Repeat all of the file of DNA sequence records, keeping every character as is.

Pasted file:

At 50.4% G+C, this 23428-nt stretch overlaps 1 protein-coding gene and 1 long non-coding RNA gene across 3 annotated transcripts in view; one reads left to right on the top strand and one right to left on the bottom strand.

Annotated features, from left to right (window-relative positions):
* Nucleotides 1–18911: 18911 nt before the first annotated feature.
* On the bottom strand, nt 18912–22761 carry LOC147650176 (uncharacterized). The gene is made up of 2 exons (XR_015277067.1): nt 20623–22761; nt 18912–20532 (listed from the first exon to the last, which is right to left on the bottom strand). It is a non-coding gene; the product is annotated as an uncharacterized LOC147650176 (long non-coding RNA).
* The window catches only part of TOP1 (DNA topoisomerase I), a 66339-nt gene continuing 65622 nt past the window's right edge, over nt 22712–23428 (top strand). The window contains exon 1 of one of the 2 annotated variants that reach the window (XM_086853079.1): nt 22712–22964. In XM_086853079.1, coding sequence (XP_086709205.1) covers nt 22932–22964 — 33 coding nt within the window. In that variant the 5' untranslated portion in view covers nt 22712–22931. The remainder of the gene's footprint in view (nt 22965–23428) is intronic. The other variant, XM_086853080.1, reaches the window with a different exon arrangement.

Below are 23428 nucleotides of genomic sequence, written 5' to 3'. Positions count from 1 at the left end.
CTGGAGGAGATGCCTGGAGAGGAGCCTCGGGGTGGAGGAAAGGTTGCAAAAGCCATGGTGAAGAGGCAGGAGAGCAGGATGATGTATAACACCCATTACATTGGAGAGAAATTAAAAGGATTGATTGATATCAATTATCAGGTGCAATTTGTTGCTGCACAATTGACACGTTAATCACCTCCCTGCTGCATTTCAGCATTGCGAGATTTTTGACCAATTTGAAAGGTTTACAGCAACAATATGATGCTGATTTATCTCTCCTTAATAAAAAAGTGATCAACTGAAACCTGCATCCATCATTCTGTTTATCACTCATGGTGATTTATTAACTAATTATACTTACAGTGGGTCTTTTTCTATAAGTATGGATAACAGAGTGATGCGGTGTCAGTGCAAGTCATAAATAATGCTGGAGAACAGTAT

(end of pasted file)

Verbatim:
At 50.4% G+C, this 23428-nt stretch overlaps 1 protein-coding gene and 1 long non-coding RNA gene across 3 annotated transcripts in view; one reads left to right on the top strand and one right to left on the bottom strand.

Annotated features, from left to right (window-relative positions):
* Nucleotides 1–18911: 18911 nt before the first annotated feature.
* On the bottom strand, nt 18912–22761 carry LOC147650176 (uncharacterized). The gene is made up of 2 exons (XR_015277067.1): nt 20623–22761; nt 18912–20532 (listed from the first exon to the last, which is right to left on the bottom strand). It is a non-coding gene; the product is annotated as an uncharacterized LOC147650176 (long non-coding RNA).
* The window catches only part of TOP1 (DNA topoisomerase I), a 66339-nt gene continuing 65622 nt past the window's right edge, over nt 22712–23428 (top strand). The window contains exon 1 of one of the 2 annotated variants that reach the window (XM_086853079.1): nt 22712–22964. In XM_086853079.1, coding sequence (XP_086709205.1) covers nt 22932–22964 — 33 coding nt within the window. In that variant the 5' untranslated portion in view covers nt 22712–22931. The remainder of the gene's footprint in view (nt 22965–23428) is intronic. The other variant, XM_086853080.1, reaches the window with a different exon arrangement.

Below are 23428 nucleotides of genomic sequence, written 5' to 3'. Positions count from 1 at the left end.
CTGGAGGAGATGCCTGGAGAGGAGCCTCGGGGTGGAGGAAAGGTTGCAAAAGCCATGGTGAAGAGGCAGGAGAGCAGGATGATGTATAACACCCATTACATTGGAGAGAAATTAAAAGGATTGATTGATATCAATTATCAGGTGCAATTTGTTGCTGCACAATTGACACGTTAATCACCTCCCTGCTGCATTTCAGCATTGCGAGATTTTTGACCAATTTGAAAGGTTTACAGCAACAATATGATGCTGATTTATCTCTCCTTAATAAAAAAGTGATCAACTGAAACCTGCATCCATCATTCTGTTTATCACTCATGGTGATTTATTAACTAATTATACTTACAGTGGGTCTTTTTCTATAAGTATGGATAACAGAGTGATGCGGTGTCAGTGCAAGTCATAAATAATGCTGGAGAACAGTAT